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Fellows Too Hip for Bally?

LONDON — Has Texas Pacific Group overshot the mark with Bally?<br><br>The U.S.-based private investment partnership bought Bally in November 1999 with the aim of transforming it from a fusty Swiss brand that made sensible shoes into a hip and...

LONDON — Has Texas Pacific Group overshot the mark with Bally?

The U.S.-based private investment partnership bought Bally in November 1999 with the aim of transforming it from a fusty Swiss brand that made sensible shoes into a hip and trendy fashion label.

It succeeded — and that may be the problem.

On Wednesday, the company sought to quash continued reports that Scott Fellows, Bally’s creative director, was leaving the company and his contract, which runs until the end of the year, would not be renewed.

Marco Franchini, the company’s chairman and chief executive, released a statement that repeated Bally and Fellows continue to work together. “The Bally design and image direction have recognizably been created by Scott Fellows. He continues to contribute to the creative strategy and the development of the Bally brand, and to be a member of the board.”

However, industry sources told WWD that Bally and Fellows had reached a “mutual agreement” not to renew the creative director’s contract and that Fellows would likely be replaced by Melissa Mesh. She is a freelance designer who has worked for Bally in the past and is credited with creating its popular Busy B bag, with its chunky graphic prints and red-and-white striped handles.

One source, who spoke on condition of anonymity, said while Fellows had successfully repositioned the brand, his designs alienated its traditional customers. “Bally was getting rid of the old customers faster than it could get the new ones in,” said the source. “Scott was very radical in changing the product.”

The source offered an example. “Bally had large leather goods such as attaché cases that were solid sellers, but the company replaced them all with shoulder-strap bags. In retrospect, there was no reason the old and new designs couldn’t have been sold together.”

Fellows could not be reached for comment.

Under Franchini, the firm will likely aim for a more commercial approach, said another source.

“Now that the repositioning is done, Bally wants a product that’s actually going to sell. They will focus more on the commercial aspects of the business — merchandising rather than pure design.”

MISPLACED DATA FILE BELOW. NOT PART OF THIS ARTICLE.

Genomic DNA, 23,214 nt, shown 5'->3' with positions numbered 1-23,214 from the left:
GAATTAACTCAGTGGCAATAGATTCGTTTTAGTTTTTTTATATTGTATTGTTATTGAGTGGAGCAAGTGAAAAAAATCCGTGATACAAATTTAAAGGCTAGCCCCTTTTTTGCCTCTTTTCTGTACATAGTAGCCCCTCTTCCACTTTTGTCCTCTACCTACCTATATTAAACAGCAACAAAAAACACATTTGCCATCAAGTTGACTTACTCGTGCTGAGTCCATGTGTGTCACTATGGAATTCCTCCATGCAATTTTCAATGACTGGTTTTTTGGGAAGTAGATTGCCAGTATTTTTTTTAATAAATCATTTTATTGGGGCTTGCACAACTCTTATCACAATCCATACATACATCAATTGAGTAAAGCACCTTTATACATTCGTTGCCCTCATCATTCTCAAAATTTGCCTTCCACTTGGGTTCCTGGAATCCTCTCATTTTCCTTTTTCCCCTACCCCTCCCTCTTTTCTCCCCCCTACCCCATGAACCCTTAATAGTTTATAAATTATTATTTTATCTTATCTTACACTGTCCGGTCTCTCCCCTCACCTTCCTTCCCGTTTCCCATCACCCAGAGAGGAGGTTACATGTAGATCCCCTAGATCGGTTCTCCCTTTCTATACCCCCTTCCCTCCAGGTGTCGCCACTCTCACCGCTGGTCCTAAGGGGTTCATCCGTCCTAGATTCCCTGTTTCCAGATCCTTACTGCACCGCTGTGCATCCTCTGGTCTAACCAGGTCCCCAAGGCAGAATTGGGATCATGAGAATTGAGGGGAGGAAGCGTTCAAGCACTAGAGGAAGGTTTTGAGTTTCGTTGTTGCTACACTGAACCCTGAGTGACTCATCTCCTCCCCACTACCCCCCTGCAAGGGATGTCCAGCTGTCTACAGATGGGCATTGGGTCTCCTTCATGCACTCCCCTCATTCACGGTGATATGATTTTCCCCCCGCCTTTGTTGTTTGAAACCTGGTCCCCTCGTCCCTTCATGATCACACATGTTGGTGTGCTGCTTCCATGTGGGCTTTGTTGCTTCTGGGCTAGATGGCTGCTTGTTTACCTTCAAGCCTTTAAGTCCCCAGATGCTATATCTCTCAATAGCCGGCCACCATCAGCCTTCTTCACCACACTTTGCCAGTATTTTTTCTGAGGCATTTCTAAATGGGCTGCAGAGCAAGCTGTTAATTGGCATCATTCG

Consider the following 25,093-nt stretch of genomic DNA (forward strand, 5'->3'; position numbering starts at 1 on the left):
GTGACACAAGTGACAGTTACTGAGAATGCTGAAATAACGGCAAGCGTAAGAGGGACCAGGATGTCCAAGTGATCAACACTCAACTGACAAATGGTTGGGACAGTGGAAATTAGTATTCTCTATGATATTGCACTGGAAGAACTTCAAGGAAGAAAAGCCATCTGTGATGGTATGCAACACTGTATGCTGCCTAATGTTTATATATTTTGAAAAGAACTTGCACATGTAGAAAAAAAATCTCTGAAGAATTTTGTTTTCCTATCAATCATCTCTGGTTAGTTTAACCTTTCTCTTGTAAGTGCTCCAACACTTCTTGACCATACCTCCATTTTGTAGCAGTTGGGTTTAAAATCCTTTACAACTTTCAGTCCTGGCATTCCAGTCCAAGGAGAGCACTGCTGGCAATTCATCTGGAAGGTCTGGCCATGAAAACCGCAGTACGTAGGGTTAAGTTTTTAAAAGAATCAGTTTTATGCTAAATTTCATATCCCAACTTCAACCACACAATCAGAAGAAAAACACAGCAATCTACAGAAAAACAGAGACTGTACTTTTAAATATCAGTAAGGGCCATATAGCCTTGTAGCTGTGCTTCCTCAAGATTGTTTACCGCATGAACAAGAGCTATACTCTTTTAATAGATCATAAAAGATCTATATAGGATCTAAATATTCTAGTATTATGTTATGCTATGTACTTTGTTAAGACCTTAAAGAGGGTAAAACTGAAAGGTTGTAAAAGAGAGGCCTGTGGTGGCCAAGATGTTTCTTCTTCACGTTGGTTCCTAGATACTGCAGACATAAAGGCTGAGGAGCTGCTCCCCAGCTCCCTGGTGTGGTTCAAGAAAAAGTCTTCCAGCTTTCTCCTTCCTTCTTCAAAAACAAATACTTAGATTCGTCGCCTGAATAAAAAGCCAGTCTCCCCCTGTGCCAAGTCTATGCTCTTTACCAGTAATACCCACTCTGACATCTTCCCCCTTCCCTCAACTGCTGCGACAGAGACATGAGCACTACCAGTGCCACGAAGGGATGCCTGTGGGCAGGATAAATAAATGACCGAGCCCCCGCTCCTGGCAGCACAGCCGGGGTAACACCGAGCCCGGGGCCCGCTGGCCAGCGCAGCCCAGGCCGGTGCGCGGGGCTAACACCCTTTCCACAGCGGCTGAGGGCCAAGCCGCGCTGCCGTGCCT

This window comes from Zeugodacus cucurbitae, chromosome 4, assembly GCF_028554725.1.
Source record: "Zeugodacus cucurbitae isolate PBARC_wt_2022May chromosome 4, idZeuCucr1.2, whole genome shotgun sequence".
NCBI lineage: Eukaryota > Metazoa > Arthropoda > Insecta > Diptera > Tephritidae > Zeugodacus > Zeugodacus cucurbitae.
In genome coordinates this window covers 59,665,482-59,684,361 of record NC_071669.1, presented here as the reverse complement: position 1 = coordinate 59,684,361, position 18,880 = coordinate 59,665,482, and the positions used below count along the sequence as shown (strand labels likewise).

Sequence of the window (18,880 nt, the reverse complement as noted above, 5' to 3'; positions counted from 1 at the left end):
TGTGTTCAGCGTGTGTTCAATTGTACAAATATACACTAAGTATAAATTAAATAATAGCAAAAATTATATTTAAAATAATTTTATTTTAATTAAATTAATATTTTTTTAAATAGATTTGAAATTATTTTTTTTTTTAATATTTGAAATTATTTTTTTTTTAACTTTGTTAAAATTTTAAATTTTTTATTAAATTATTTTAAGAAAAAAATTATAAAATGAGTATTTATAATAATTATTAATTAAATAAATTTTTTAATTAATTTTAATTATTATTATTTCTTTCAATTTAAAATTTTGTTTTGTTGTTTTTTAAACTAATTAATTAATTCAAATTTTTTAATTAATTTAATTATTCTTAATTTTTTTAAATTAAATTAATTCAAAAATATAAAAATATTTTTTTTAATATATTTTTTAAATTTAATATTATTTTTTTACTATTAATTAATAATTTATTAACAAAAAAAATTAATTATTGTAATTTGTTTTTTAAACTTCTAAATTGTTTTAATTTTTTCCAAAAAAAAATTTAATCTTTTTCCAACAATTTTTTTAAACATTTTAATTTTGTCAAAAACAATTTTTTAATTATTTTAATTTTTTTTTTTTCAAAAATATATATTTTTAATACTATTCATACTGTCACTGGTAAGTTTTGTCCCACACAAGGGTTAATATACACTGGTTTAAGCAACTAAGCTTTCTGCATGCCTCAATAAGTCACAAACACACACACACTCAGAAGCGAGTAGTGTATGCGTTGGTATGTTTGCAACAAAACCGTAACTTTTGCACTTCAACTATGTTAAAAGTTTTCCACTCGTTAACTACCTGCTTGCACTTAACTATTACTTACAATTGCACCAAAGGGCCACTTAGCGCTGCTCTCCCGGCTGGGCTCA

As reported, Franchini was named chief executive and chairman of the board at Bally International AG, in April with a mandate to roll out Bally units around the world and work on product positioning. Before joining Bally, he was Gucci’s general manager for Europe.

The first Bally new-generation store opened in Berlin in the spring of 2001 and a second one will open in Lugano, Switzerland over the next 12 months.

In April, the managing director of Texas Pacific Group, Abel Halpern, said Franchini’s appointment signaled TPG’s determination to push ahead with Bally’s relaunch — despite the tough moment for luxury goods sales.

“Our strategy for Bally hasn’t changed since we purchased the company: We are still focused on building an image-driven luxury brand that will generate luxury margins,” Halpern said. “After Sept. 11, we had to shift our tactics somewhat, however. We had to hunker down more.”

At the time, Halpern said spring 2002 would be a “difficult” season for Bally, but was confident that business would pick up in the fall. Bally is a private company and does not disclose sales, earnings or projections. He also denied that Bally was up for sale. “We’re in the business of private equity which means we have to understand the interplay of economic and industry cycles in the fashion, luxury and retail businesses,” said Halpern.

“Yes, we’re in a trough right now, but we’re going to come out of it. Bally has the capital structure to be able to survive,” Halpern added.